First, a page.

Elon & Twitter Part III— The Gift that Keeps on Giving
This saga has been endlessly fascinating and especially interesting to watch unfold on Twitter in literal real time. I am absolutely certain this is one of the most complicated Mergers and Acquisitions deals to befuddle Wall Street in a in quite awhile.
This deal dynamic has an interesting twist. There is a lot of money at stake, as usual with a merger trade. If it completes at 54.20, you can leverage and buy a ton at a lower price and get 54.20 in cash later.
The biggest issues with this deal going through were, in roughly chronological order:
- Is Elon really serious? Even the price must be a joke, given the 420 reference.
- Is he going to be able to line up the financing? He would have to sell a lot of TSLA stock to finance it, and who else would go in with him on this?
- Can’t the TWTR board find a more “normal” acquirer, surely as an Internet treasure, a bigger company could swoop in to buy TWTR and do it right.
- Aren’t current shareholders going to sue the board, Elon, and their dogs, to stop this deal since it “obviously” undervalues TWTR at 54.20?
Let’s take it one at a time.
- Elon was serious. And given my read on his personality and his previous actions, the 420 suffix to the price was both an FU to the world and that he would do it anyway. It’s just a price — Wall Street has to get over that. You have to understand there exists a lot of animus towards him from traditional finance folks. Why? Because he is unpredictable and it makes it hard for them to understand how to predict outcomes and make money.
- He did line up the financing, with people like Larry Ellison and Sequoia coming in. These are good names, and it would be a mistake to think he didn’t think through these avenues before announcing the bid. And yes, he did sell billions of dollars of TSLA stock, personally.
- Nobody showed up. Not a single one. Twitter is not a good business, and they couldn’t even find someone to match Elon’s price let alone beat it.
- They did.
As discussed in my previous blog post, the inevitable lawsuit came from a shareholder, naming board members and Elon, etc. This is really common.
This is the time where things get tough as a trader, to really understand what is going on here. It’s tricky.
For one thing, it’s actually a good thing for the market to go down a lot. Any shareholder who thinks the 54.20 price was too low before the market fell 20%, has a lot less credibility today. Most shareholders are going to be like, I want the damn cash as soon as possible, in an environment like this. So a falling market actually increases the probability of the deal to go through.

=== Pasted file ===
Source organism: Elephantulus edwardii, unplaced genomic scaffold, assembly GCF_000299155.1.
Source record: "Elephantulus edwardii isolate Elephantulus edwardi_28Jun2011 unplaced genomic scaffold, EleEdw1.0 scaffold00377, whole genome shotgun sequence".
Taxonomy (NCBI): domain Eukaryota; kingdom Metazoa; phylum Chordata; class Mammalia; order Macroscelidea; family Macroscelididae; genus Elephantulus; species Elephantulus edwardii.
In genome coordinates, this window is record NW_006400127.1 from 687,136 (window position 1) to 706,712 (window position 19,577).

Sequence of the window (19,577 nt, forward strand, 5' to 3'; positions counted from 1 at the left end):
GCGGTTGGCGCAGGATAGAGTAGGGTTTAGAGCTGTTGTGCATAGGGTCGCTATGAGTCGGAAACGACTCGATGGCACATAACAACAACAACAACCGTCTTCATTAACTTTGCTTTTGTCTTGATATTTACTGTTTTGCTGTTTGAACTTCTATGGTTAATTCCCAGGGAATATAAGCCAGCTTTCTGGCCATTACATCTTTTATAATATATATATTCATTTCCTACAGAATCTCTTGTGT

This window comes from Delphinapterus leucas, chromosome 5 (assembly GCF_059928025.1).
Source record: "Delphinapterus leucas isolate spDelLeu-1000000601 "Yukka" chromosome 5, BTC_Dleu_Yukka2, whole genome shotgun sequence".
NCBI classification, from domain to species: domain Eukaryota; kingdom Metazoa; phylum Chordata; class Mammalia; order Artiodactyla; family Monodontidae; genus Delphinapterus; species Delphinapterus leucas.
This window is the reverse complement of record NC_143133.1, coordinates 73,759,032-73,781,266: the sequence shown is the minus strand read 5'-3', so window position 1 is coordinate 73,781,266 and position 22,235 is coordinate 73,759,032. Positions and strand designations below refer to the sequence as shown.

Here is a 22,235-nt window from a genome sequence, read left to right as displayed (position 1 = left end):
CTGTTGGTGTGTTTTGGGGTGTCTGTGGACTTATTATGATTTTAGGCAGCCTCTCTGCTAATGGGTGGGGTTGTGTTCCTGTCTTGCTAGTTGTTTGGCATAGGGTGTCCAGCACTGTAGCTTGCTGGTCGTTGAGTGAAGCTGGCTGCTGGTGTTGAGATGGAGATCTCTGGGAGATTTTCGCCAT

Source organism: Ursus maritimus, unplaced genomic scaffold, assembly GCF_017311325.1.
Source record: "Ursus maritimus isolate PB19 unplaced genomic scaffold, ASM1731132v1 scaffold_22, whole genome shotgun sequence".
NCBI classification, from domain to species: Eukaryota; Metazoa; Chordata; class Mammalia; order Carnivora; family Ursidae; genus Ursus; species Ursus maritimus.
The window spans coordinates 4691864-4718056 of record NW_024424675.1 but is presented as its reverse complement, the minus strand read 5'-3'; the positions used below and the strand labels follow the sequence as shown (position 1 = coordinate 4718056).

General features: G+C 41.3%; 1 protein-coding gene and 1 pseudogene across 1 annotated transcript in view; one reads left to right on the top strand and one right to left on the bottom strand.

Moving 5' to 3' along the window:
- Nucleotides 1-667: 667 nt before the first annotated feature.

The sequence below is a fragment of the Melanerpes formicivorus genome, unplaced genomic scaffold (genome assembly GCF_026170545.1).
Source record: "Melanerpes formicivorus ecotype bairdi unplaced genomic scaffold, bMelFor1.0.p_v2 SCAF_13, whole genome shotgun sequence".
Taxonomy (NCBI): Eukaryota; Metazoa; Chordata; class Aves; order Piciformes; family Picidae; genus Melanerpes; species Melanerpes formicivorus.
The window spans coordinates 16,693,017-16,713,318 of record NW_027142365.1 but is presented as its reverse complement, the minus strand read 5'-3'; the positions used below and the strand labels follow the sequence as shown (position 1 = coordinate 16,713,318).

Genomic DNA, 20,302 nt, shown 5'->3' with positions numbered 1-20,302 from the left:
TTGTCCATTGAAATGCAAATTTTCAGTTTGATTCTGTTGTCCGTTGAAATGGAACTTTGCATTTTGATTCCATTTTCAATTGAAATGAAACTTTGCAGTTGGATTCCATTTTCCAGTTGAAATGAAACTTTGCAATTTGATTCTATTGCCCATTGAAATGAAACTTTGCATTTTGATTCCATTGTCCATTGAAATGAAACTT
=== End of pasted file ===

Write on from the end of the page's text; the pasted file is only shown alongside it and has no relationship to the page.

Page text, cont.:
But there is a catch. If the market falls ridiculously precipitously, then Elon has the choice to pay the $1 billion breakup fee and negotiate for a lower price. This is absolutely what a standard Wall Street buyout shark would do. These are the types of people where when the macro conditions deteriorate for a company, they would give their grandma over to get out of the deal.
So in the first scenario, the chances of TWTR being worth 54.20 soon are higher. But strangely in the second, where the market falls too much, you have to anticipate that the buyout price could actually be substantially lower.
More complexities abound. What do you set the new buyout price at? It’s clear Elon wants the company no matter what, which again is not traditional for an acquisition deal.
If you set it at 44.20, this would require another round of back and forth and could invite new lawsuits from other shareholders. But more importantly, in a period like this, markets are very very very volatile. Say 44.20 is set and the documents are drafted by lawyers and discussed with the board over the next few days. What happens if the market goes back up another 10%? It could happen. Even more lawsuits would follow if the board re-negotiated the deal down $10 while the market went back to initial levels.
This all clouds how to do this sort of transaction.
I’ll give my blunt take without having any access to special information in this unfolding deal. The Tweet Elon made at the top of this post was not an indication that he is going to renegotiate the terms to be a lower buyout price.
That would take awhile, earn the ire of the board, lots of papers have to be redrawn, etc. And Elon tends to do what he says, and sticks by it, despite that making him a black sheep in Wall Street circles. Wall Street firms finagle their way out of any contract they can.
His recent tweets also seem to indicate he is raring to go. Revenue and hiring plans, setting a new standard of commitment from the workforce, product ideas, etc. Any renegotiation could set the deal back by months.
So while it’s possible he will try for a lower price, I think the tweet he sent out is a traditional negotiating tactic against the people who are suing him to stop the deal. I used this exact tactic recently when negotiating over something and the other side balking.
“Oh, you think my price is too low?”
“It can always go lower.”